The Senate probably will approve a long-overdue $373 billion spending bill by next week, despite Democratic demands to eliminate language that would postpone food labeling requirements, the chamber’s top Democrat said Tuesday.
Both parties said they expected the Republican-led Senate to fall short Tuesday in a bid to end procedural delays against the legislation. But with aides saying Democrats probably lacked the votes to stall the bill much longer, Senate Minority Leader Tom Daschle, D-S.D., said the bill would pass in the next few days regardless of whether that issue and others were dealt with.
“Our desire is not to kill the bill. Our desire is to give them a chance to fix it,” Daschle told reporters before the vote.
Daschle said if GOP leaders don’t drop offending provisions from the measure, which Republicans said they would not do, Democrats would use other bills to bring attention to the issues.
Tuesday’s vote was the first of Congress’ election-year session. The House approved the legislation in December.
Food labels at issue
Democrats and some Republicans are unhappy that the measure would delay country-of-origin labels on foods for two years, allow an administration move to reduce the number of white-collar workers eligible for overtime pay and ease limits on the number of television stations a company can own.
Senate Majority Leader Bill Frist promised to push ahead with the legislation without changes. He did not rule out that the dispute over origin labels might be addressed in separate, later legislation.
Despite that fight, which has intensified since tests showed a Holstein in Washington state had mad cow disease, Frist predicted the massive bill eventually would be sent to President Bush intact because of its increases in spending on programs for veterans and other popular programs.
“I think there is enough momentum behind it to pass it as it is,” Frist, R-Tenn., told reporters just hours before a Senate showdown vote on whether to end delaying tactics against the spending measure. “The timing? I don’t know,” he said.
Senate still making changes
The Senate was revisiting the bill, which stalled last fall, just hours before Bush was to deliver his State of the Union address. GOP aides said the Senate might vote again on the issue later this week.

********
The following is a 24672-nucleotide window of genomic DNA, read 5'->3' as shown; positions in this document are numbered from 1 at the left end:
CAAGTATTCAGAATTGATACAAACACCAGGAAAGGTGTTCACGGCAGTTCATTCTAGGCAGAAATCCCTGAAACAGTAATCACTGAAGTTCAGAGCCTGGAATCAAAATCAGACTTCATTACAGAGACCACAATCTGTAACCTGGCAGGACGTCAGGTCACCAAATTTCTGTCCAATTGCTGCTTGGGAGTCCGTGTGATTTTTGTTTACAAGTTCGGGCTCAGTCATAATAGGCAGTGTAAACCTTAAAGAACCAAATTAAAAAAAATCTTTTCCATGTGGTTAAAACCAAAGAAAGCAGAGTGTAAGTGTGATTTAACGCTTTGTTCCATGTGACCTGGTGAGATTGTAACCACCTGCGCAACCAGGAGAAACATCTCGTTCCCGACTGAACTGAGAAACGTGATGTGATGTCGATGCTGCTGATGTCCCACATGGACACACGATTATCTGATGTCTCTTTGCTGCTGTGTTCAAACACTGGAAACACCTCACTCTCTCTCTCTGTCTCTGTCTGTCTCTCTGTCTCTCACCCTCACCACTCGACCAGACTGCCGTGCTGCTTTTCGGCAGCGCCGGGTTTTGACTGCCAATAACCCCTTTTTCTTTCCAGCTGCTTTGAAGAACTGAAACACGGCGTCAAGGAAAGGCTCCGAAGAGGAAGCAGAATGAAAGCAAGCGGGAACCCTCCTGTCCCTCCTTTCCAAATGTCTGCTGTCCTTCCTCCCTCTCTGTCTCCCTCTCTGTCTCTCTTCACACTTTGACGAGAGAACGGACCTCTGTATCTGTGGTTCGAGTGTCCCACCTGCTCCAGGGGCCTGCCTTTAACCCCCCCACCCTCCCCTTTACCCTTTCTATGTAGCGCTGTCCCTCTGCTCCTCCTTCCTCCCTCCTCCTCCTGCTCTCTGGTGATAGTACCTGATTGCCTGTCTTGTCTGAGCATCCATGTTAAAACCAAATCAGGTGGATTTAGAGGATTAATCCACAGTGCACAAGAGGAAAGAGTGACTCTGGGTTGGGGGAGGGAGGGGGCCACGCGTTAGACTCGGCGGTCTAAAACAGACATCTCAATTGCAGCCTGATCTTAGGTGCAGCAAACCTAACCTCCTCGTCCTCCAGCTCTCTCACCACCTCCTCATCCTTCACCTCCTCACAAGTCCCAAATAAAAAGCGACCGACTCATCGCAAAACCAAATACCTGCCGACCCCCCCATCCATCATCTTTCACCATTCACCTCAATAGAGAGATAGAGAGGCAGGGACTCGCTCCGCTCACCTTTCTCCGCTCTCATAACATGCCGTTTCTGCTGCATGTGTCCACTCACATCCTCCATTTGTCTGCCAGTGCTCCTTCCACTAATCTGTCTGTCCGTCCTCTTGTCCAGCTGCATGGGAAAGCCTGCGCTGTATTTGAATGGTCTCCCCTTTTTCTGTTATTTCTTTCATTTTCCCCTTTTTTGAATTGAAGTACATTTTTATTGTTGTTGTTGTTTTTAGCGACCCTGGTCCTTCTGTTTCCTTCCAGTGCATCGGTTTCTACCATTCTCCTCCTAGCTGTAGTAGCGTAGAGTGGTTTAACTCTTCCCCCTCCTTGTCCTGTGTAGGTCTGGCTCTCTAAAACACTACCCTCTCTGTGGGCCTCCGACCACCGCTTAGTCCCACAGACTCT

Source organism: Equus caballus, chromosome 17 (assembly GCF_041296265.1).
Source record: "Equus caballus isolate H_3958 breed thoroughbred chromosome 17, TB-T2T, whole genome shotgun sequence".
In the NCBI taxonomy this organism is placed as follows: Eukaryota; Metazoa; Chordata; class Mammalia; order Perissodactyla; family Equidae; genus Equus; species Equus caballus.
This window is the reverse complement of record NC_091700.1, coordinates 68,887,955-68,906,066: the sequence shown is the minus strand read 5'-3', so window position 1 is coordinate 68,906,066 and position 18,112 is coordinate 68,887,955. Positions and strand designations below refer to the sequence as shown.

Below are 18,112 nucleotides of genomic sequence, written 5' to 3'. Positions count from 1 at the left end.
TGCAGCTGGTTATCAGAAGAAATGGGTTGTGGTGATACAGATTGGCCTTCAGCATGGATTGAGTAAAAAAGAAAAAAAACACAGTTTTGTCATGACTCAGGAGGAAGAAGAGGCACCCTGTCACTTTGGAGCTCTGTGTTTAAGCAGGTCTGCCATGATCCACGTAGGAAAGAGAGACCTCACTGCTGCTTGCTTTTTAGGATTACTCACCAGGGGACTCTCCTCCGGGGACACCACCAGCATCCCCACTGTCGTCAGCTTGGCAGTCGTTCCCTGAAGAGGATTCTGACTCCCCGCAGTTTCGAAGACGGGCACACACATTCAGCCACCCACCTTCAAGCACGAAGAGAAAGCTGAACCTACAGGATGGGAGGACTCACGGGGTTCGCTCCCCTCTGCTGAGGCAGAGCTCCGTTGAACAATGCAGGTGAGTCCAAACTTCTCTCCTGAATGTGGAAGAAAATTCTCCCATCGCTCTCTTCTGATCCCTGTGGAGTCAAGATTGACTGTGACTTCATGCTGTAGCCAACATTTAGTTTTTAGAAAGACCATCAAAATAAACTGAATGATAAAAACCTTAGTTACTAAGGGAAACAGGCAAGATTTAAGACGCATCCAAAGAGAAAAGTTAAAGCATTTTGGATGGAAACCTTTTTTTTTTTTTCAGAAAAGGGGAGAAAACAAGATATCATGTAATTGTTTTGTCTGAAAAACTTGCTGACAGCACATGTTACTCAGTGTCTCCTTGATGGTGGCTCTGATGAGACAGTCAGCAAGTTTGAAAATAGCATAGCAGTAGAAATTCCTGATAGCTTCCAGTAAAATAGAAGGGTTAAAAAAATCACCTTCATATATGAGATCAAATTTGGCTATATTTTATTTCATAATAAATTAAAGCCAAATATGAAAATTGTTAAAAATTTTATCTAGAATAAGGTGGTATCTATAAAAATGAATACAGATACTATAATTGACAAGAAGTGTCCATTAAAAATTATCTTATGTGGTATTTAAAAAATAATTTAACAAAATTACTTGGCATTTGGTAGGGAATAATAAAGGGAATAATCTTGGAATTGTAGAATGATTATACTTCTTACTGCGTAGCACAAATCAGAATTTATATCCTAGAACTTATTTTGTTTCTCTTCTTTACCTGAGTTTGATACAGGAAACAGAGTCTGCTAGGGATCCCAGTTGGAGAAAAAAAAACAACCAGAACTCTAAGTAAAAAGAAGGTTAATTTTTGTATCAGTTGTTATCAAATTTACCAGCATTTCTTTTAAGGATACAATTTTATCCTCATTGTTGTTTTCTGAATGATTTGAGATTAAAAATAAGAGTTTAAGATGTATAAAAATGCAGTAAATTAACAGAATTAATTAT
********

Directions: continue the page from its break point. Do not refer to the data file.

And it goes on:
Eager to get the long-running issue off the Senate’s plate, top Republicans were pointedly reminding colleagues that the bill, which combines seven spending measures into one, contained thousands of home-state projects.
Republican leaders also were threatening that failure would mean a pared-down version would take the bill’s place — $6 billion smaller and shorn of lawmakers’ projects and increases for popular programs.
But, if anything, the odds of Senate passage have grown bleaker since the House approved the measure in December. The discovery of a Holstein cow with mad cow disease in Washington state has intensified anger over a provision in the bill that would delay country-of-origin labels on foods. Democrats also are upset about overtime pay and other provisions of the bill, and conservatives say the measure is too expensive.
And with the presidential campaign season well under way, both parties are eager to draw distinctions with each other, rather than settle differences.
Overall, the bill contains 7,932 home-district projects costing $10.7 billion, according to a count by the conservative group Taxpayers for Common Sense. It covers the budgets of 11 Cabinet departments and dozens of other agencies. Among the agencies whose budgets have already been enacted into law are the Defense and the Homeland Security departments.
Meanwhile, the programs covered by the omnibus bill have been operating at last year’s spending levels.
The bill would finance nearly every domestic agency — plus foreign aid and the District of Columbia’s municipal government — in the federal budget year that started last Oct. 1. It includes increases over last year for veterans health care, education and fighting AIDS overseas, plus thousands of road, park and other home-district projects for lawmakers.